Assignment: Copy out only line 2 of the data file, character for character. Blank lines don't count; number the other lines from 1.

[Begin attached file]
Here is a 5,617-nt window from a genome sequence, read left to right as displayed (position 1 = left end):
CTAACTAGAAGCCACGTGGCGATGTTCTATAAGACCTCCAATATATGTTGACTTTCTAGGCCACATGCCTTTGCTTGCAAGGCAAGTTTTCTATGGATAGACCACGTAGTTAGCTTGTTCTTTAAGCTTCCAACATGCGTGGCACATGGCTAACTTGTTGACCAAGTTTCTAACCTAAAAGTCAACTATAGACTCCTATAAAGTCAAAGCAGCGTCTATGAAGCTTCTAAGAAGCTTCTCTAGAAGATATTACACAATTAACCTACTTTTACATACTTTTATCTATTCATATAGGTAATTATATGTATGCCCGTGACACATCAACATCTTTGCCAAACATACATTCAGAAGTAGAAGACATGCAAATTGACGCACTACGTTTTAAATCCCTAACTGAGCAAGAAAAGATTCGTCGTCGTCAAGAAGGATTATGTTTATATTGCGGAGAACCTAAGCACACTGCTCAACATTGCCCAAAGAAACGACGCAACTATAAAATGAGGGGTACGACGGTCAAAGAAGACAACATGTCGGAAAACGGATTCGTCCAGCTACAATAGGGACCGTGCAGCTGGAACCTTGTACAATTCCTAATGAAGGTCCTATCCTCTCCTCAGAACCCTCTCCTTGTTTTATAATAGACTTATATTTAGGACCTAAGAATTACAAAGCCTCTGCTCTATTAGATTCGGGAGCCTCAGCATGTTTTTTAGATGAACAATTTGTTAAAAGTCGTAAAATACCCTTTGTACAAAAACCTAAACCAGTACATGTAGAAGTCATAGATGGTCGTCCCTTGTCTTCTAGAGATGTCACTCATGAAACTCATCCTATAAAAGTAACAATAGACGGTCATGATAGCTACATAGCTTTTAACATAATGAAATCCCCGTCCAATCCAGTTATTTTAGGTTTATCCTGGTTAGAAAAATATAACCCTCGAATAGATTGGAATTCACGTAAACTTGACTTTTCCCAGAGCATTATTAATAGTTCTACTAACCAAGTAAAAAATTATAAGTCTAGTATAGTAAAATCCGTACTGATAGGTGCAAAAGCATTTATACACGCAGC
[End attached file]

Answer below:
CTAACTAGAAGCCACGTGGCGATGTTCTATAAGACCTCCAATATATGTTGACTTTCTAGGCCACATGCCTTTGCTTGCAAGGCAAGTTTTCTATGGATAGACCACGTAGTTAGCTTGTTCTTTAAGCTTCCAACATGCGTGGCACATGGCTAACTTGTTGACCAAGTTTCTAACCTAAAAGTCAACTATAGACTCCTATAAAGTCAAAGCAGCGTCTATGAAGCTTCTAAGAAGCTTCTCTAGAAGATATTACACAATTAACCTACTTTTACATACTTTTATCTATTCATATAGGTAATTATATGTATGCCCGTGACACATCAACATCTTTGCCAAACATACATTCAGAAGTAGAAGACATGCAAATTGACGCACTACGTTTTAAATCCCTAACTGAGCAAGAAAAGATTCGTCGTCGTCAAGAAGGATTATGTTTATATTGCGGAGAACCTAAGCACACTGCTCAACATTGCCCAAAGAAACGACGCAACTATAAAATGAGGGGTACGACGGTCAAAGAAGACAACATGTCGGAAAACGGATTCGTCCAGCTACAATAGGGACCGTGCAGCTGGAACCTTGTACAATTCCTAATGAAGGTCCTATCCTCTCCTCAGAACCCTCTCCTTGTTTTATAATAGACTTATATTTAGGACCTAAGAATTACAAAGCCTCTGCTCTATTAGATTCGGGAGCCTCAGCATGTTTTTTAGATGAACAATTTGTTAAAAGTCGTAAAATACCCTTTGTACAAAAACCTAAACCAGTACATGTAGAAGTCATAGATGGTCGTCCCTTGTCTTCTAGAGATGTCACTCATGAAACTCATCCTATAAAAGTAACAATAGACGGTCATGATAGCTACATAGCTTTTAACATAATGAAATCCCCGTCCAATCCAGTTATTTTAGGTTTATCCTGGTTAGAAAAATATAACCCTCGAATAGATTGGAATTCACGTAAACTTGACTTTTCCCAGAGCATTATTAATAGTTCTACTAACCAAGTAAAAAATTATAAGTCTAGTATAGTAAAATCCGTACTGATAGGTGCAAAAGCATTTATACACGCAGC